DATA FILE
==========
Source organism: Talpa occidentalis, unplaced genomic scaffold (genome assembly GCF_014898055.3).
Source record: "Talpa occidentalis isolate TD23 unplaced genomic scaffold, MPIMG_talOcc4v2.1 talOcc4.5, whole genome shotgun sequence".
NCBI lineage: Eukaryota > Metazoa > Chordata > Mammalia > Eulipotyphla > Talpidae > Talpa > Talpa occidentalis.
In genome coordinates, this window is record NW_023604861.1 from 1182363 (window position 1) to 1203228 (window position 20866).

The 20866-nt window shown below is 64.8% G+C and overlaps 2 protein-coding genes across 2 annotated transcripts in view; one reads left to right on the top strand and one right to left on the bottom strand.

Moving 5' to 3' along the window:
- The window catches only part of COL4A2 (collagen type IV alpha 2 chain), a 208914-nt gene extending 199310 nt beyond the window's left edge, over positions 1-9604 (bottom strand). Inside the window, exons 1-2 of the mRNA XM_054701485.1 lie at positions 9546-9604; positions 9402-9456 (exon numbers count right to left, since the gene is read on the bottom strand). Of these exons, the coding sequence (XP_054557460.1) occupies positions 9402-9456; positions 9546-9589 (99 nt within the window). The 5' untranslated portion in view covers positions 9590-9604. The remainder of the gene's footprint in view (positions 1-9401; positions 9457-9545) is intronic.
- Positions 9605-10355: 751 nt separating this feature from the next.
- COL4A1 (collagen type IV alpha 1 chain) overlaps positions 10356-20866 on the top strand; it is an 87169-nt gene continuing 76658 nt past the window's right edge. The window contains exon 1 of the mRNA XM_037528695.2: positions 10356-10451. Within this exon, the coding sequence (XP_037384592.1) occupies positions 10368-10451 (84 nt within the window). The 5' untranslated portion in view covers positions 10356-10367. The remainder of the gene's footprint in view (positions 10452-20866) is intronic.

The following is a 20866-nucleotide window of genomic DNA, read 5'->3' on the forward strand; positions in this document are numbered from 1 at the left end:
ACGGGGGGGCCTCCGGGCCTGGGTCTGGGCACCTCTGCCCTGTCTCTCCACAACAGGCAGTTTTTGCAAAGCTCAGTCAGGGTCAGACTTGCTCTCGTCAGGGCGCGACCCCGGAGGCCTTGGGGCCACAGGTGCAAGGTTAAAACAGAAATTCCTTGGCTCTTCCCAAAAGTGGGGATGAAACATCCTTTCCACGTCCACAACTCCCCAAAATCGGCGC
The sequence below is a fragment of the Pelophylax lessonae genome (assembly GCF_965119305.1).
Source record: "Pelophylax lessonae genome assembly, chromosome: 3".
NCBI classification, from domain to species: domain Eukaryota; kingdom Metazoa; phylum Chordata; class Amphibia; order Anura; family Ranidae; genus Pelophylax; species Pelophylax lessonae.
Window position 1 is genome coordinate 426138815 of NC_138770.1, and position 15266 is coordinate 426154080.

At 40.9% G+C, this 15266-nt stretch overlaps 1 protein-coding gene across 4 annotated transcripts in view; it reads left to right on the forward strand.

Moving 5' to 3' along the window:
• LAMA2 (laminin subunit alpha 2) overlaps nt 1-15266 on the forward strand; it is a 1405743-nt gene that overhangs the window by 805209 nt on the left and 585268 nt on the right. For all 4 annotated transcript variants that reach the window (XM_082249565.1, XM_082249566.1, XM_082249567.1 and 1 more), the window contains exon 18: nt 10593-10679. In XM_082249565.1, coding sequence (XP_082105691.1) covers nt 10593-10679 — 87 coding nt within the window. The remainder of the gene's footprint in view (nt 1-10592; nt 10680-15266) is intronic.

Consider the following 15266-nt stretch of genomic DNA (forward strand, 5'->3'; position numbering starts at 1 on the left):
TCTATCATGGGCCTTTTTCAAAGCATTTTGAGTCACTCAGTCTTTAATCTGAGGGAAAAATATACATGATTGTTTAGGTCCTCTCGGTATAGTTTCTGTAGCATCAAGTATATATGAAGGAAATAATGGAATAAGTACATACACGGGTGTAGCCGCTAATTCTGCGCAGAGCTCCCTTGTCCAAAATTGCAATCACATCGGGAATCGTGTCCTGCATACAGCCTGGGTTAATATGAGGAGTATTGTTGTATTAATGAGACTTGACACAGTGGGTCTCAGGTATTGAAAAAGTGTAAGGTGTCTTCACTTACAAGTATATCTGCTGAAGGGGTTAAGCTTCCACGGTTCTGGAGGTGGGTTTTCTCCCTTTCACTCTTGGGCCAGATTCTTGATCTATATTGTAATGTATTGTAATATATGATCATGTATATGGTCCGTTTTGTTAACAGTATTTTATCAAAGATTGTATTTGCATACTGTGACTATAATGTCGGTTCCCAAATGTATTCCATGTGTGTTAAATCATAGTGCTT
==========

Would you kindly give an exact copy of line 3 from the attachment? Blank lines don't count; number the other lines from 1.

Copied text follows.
NCBI lineage: Eukaryota > Metazoa > Chordata > Mammalia > Eulipotyphla > Talpidae > Talpa > Talpa occidentalis.